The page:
A 2015 decision of the New South Wales Supreme Court was thought to be the first case where an air carrier was found liable for post-traumatic stress disorder (PTSD) (a purely psychiatric injury) under an international aviation convention.
However, this decision has just been overturned in Pel-Air Aviation Pty Ltd v Casey  NSWCA 32 when the Court of Appeal found in favour of the appellant, Pel Air Aviation, that the PTSD did not constitute a "bodily injury" and therefore was not compensable under the Civil Aviation (Carriers' Liability) Act.
The case is of significant value in the aviation industry to solidify the ability of the Carriers' Liability Act to exclude a range of psychological complaints which may, at the same time, significantly curtail the operation of other statutory frameworks such as discrimination laws.
While the Court of Appeal has left open a window to link back a psychiatric claim to bodily injury, immediate steps taken by airlines to limit the effects of in-flight trauma may further assist to limit liability
The plane crashes in the ocean
An ill-fated flight between Samoa and Melbourne in November 2009 had been arranged to obtain urgent medical treatment for a passenger in Australia. Among the occupants of the aircraft was Ms Casey, a nurse in the employ of CareFlight (NSW) Limited, who was sent to treat the passenger during the flight.
Ferocious weather depleted fuel supplies and a refuelling stop was planned on Norfolk Island. After four failed attempts to land, the aircraft had used up the last of the fuel and the pilot was forced to ditch the plane in the ocean. Astoundingly the occupants of the aircraft survived the impact and were ultimately rescued by a fisherman after spending 90 minutes in the middle of the ocean after the plane sunk.
Not surprisingly Ms Casey suffered significant physical injuries, including spinal injuries and an injury to her right knee. In addition, she suffered PTSD, a major depressive disorder, an anxiety disorder and developed a complex pain syndrome.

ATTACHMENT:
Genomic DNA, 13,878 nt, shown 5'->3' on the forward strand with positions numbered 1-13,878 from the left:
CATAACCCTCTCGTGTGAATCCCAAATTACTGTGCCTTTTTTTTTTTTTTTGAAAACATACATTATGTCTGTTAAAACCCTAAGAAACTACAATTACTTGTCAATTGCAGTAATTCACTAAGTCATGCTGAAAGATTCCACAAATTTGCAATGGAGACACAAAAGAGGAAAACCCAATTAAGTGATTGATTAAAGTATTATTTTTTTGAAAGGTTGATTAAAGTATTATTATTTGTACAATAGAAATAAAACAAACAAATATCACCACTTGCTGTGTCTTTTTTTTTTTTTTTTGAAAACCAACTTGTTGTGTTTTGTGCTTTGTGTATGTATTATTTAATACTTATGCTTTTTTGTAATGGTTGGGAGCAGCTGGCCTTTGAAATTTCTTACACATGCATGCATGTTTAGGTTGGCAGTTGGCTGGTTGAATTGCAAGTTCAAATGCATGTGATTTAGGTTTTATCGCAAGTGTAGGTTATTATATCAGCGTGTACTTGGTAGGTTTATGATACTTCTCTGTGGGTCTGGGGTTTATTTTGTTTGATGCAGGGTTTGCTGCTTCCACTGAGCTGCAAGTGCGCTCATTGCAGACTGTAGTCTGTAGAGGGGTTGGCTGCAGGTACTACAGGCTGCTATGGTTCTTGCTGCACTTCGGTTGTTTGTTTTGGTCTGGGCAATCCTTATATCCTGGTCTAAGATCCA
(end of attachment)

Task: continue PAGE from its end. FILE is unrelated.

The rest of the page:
Missing the mark
It was not in dispute that Ms Casey suffered the injuries during the crash or that the claim was governed by the Carriers' Liability Act which implements, subject to some minor modifications, the provisions of the 1999 Montreal Convention for the Unification of Certain Rules for International Carriage by Air.
Pel Air Aviation accepted that the crash had been caused by the negligence of the pilot and co-pilot, for which it had vicarious liability. Therefore, it conceded that Ms Casey's physical injuries and the psychiatric injuries flowing from the physical injuries were all compensable under the Carriers' Liability Act.
The issue in dispute was whether Ms Casey's PTSD was compensable. Pel Air Aviation argued the PTSD was caused by the trauma of the incident and was accordingly a 'pure psychiatric injury'. As the Montreal Convention restricts liability to "bodily injuries", PTSD should not be included.
After hearing submissions from Pel Air Aviation, the Supreme Court decided it had relied too heavily on international cases and paid insufficient attention to two Australian cases which left open the issue of whether psychiatric injuries could be compensable under the Montreal Convention and Carriers' Liability Act.